In order to continue the collaboration between clinical and open-domain NLP we hope to continue the disease-agnostic and linguistic tasks in the future. The 2011 i2b2/VA challenge will focus on co-reference resolution, a specific case of relation extraction where the relation is the ‘equivalence’ relation between two concepts. Again, the disease-agnostic and linguistic nature of this task will allow collaborations with the open-domain NLP field.
The 2010 i2b2/VA challenge overcame one large hurdle in making de-identified clinical records available to the research community. In 2010, for the first time, multiple institutions and multiple report types were shared with the community under data use agreements. As a result, the systems developed are not biased by the idiosyncrasies of individual data sets and can address the challenge tasks on two types of reports that come from multiple independent institutions. We expect that these systems also have a better chance of generalizing to other institutions' data. The diversification of the data sets is continuing in 2011, with data from more institutions and more report types becoming available to the research community.
Past i2b2 challenge data sets are now in use by more than 200 individuals, in addition to challenge participants, from all around the world. The data sets generated for these challenges have not only provided the essential elements for improvement of the state of the art, but they also support education by being a major building block for NLP coursework in many academic institutions.
The 2010 i2b2/VA challenge evaluated systems on three tasks: concept extraction, assertion classification, and relation classification. The results of the challenge showed that of the three tasks, assertion classification was the easiest and best studied, concept extraction was relatively complex because of the difficulty of boundary detection for concepts, and relation classification, being the most novel task in the 2010 i2b2/VA challenge, was the most difficult. The best performance in relation extraction was 0.737, leaving about a quarter of the relations in the corpus incorrectly classified. The difficulty of classifying these relations comes from lack of explicit contextual information that describes the relations and/or the complexity of the language used in presenting the relations. While deeper syntactic analysis may help with the complex language, in the absence of context, domain knowledge may provide a good starting point.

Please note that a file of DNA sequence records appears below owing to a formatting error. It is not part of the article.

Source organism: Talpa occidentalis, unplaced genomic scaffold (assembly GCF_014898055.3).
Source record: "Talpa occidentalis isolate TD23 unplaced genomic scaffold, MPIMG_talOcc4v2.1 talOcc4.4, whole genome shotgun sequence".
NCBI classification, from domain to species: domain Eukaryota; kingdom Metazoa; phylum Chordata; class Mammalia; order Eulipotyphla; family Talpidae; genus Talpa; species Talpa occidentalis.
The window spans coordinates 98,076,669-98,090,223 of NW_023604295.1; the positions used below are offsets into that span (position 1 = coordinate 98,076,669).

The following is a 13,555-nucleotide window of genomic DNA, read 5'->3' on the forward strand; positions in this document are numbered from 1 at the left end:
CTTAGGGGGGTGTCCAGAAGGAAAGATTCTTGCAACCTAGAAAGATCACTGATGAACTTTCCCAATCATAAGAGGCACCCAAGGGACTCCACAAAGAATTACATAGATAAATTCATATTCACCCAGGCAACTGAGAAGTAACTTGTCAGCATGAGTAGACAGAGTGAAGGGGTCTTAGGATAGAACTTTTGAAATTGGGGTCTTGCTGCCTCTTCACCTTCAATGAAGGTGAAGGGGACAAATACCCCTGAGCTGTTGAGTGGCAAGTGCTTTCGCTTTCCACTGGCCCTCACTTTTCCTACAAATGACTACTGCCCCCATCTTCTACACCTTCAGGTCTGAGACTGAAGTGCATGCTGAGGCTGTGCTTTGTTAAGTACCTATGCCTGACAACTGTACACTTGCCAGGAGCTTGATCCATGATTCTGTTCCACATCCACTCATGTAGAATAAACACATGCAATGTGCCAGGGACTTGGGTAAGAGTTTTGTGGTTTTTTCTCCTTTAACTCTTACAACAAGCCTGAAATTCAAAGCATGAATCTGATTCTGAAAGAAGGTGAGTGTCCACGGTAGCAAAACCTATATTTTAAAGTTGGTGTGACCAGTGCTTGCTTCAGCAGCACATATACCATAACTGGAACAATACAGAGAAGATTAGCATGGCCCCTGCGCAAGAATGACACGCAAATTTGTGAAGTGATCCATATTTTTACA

We thank all participating teams for their contributions to the challenge, Harvard Medical School for their technical support, and AMIA and Medquist for co-sponsoring the workshop.
Funding This work was supported in part by the NIH Roadmap for Medical Research, Grant U54LM008748 from the NIH/National Library of Medicine (NLM). These efforts were undertaken as part of the 2010 i2b2/VA challenge that was in partnership with the VA Consortium for Healthcare Informatics Research (CHIR), VA HSR HIR 08-374. The views expressed are those of the authors and not necessarily those of the Department of Veterans Affairs, NLM, or NIH. IRB approval has been granted for the studies presented in this manuscript.
Competing interests None.
Ethics approval This study was conducted with the approval of Partners HealthCare, the University of Pittsburgh, and Beth Israel Deaconess Medical Center.
Provenance and peer review Not commissioned; externally peer reviewed.
Data sharing statement Data are available from https://i2b2.org/NLP under a data use agreement.